By Leonard E. Colvin
New Journal and Guide
Recently at the Ferguson Center and Chrysler Theater, the Virginia Symphony Orchestra (VSO) hosted Byron Stripling’s “Uptown Night” pop music concert.
The show, featuring music from various strands of the African American experience, tap dance, and song, is touring the country.
As Afro-centric music was featured on the stages under lights, African American music lovers were well represented in the audience.
But except for the recent Uptown Night Show, and an occasional show with an Afro-centric theme, attracting a significant number of African Americans to VSO productions has been a challenge for all of its 102 years.
Recently, VSO intensified its goal of expanding Black representation on the stage and in the audience with a new addition to the staff.
Nikki Thorpe has been on the job as the first-ever Director of Diversity and Engagement at Virginia Symphony Orchestra for a month.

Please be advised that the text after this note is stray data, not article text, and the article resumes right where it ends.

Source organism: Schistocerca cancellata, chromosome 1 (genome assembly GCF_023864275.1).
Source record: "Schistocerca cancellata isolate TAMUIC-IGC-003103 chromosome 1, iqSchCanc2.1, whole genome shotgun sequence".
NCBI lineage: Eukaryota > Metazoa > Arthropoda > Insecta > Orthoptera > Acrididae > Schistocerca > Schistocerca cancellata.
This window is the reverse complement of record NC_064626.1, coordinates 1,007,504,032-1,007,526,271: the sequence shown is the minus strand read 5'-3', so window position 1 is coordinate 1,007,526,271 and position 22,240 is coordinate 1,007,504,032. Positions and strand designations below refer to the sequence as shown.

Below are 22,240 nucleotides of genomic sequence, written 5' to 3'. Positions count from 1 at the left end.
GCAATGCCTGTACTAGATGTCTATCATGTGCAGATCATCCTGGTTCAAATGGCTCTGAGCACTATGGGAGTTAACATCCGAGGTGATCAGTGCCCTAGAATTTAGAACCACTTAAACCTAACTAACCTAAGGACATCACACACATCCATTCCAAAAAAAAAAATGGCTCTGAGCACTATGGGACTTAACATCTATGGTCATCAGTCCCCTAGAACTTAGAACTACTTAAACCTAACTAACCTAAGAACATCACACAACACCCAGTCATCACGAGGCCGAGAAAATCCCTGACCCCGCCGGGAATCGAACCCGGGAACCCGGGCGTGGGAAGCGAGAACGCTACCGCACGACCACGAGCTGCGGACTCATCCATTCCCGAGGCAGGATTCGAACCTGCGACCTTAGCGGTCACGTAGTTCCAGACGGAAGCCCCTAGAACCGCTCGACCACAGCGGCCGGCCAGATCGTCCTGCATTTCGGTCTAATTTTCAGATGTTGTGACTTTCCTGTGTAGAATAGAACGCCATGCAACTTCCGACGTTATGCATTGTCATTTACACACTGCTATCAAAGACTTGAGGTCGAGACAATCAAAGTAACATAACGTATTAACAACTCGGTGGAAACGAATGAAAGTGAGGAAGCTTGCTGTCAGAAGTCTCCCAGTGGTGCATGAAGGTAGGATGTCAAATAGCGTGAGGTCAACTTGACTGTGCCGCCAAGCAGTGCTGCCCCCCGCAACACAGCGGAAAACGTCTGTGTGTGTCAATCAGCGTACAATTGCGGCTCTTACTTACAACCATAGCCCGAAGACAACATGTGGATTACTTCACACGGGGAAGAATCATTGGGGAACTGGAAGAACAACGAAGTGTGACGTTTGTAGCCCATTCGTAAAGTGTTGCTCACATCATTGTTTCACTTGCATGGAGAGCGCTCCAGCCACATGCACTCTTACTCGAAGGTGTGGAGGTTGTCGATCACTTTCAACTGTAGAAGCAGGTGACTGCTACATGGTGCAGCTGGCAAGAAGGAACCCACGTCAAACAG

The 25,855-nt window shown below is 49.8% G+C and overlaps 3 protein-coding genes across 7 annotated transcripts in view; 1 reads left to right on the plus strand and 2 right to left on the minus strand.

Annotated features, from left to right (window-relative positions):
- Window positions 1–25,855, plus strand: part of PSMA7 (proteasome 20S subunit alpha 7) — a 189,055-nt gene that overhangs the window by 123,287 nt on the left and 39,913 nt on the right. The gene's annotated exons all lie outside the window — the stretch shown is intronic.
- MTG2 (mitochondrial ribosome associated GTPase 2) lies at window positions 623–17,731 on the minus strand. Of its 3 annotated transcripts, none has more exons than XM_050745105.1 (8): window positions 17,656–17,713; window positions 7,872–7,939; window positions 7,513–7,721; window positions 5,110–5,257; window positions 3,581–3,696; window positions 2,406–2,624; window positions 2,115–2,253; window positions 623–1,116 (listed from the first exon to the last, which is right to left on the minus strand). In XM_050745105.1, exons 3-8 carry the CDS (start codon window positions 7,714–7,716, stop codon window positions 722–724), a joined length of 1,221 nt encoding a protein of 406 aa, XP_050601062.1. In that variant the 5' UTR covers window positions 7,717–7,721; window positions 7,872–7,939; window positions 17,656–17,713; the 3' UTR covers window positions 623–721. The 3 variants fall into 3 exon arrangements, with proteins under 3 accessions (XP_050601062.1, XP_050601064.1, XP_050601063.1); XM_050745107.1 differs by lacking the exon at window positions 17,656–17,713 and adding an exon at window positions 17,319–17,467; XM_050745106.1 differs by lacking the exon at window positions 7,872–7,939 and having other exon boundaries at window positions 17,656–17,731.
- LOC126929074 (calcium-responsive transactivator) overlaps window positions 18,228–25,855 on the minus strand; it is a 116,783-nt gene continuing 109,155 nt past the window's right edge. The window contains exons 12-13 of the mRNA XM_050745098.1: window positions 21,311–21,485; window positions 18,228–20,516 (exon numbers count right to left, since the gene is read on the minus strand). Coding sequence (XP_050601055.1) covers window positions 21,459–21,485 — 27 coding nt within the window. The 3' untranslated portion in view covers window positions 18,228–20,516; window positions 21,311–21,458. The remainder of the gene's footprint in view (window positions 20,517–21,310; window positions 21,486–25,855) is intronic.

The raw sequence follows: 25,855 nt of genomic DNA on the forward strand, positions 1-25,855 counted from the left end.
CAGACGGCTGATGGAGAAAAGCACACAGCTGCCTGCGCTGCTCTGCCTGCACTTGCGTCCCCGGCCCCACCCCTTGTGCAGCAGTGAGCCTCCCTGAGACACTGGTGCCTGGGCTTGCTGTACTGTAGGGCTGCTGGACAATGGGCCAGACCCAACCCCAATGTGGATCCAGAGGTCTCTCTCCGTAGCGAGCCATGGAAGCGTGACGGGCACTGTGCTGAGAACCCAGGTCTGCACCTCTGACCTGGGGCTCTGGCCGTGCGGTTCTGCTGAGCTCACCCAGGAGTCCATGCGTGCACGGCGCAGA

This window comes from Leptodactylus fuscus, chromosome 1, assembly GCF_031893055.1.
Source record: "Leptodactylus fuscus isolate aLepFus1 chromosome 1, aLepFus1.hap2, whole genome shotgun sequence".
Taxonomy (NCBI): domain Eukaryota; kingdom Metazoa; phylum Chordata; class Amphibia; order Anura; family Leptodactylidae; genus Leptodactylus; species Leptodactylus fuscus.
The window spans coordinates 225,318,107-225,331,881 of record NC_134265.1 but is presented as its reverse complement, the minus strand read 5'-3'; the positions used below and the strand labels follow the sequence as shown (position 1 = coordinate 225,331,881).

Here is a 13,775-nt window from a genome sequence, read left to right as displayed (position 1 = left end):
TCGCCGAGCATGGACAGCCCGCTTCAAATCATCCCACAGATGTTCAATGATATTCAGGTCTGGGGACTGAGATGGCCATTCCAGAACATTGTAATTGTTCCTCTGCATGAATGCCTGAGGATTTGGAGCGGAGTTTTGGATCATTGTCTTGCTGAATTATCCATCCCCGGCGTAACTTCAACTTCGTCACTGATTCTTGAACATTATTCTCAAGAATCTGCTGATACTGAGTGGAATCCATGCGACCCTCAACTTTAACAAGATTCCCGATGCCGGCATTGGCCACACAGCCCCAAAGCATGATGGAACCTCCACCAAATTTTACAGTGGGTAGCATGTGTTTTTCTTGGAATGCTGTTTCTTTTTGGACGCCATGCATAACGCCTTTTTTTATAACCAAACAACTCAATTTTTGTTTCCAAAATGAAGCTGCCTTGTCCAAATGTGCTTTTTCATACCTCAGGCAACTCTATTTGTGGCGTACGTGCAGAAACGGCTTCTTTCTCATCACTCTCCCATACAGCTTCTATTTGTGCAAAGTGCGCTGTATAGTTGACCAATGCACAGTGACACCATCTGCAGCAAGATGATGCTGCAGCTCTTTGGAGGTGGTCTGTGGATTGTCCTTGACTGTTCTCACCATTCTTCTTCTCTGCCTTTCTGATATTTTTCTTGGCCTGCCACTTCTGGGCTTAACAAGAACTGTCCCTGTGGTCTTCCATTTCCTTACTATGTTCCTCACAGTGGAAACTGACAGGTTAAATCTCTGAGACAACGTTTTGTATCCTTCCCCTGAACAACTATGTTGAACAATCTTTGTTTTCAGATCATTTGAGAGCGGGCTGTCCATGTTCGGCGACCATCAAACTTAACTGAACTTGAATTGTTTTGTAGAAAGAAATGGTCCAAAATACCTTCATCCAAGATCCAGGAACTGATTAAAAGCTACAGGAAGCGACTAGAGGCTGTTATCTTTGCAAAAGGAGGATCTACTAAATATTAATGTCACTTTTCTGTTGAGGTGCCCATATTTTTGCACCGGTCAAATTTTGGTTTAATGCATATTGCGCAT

Her task is to expand the number of African Americans performing for the VSO on stage and in the audience savoring and supporting it. The VSO season runs from September to June and the organization’s seasonal program offerings provide a variety of music genres representing diverse cultures.
There are 55 musicians playing the brass, string, and percussion instruments to create the classic and popular music selections the Orchestra produces. White men and women, and Asians appear on stage currently. But there is a lone African American—a violinist—sitting among them. Then there is the chorus of 80 artists lending their vocal artistry to complement the instrumental productions of the Orchestra.
Currently, there are no African Americans among this group. VSO artistic and administrative leaders are well aware of this disparity. Hampton Roads, and specifically Norfolk and Newport News, where the Chrysler and Ferguson Theaters are located each have large populations of African Americans of varying incomes and cultural interests.
VSO is not alone in confronting this trend. Orchestral outfits elsewhere are seeking to devise ways to improve it.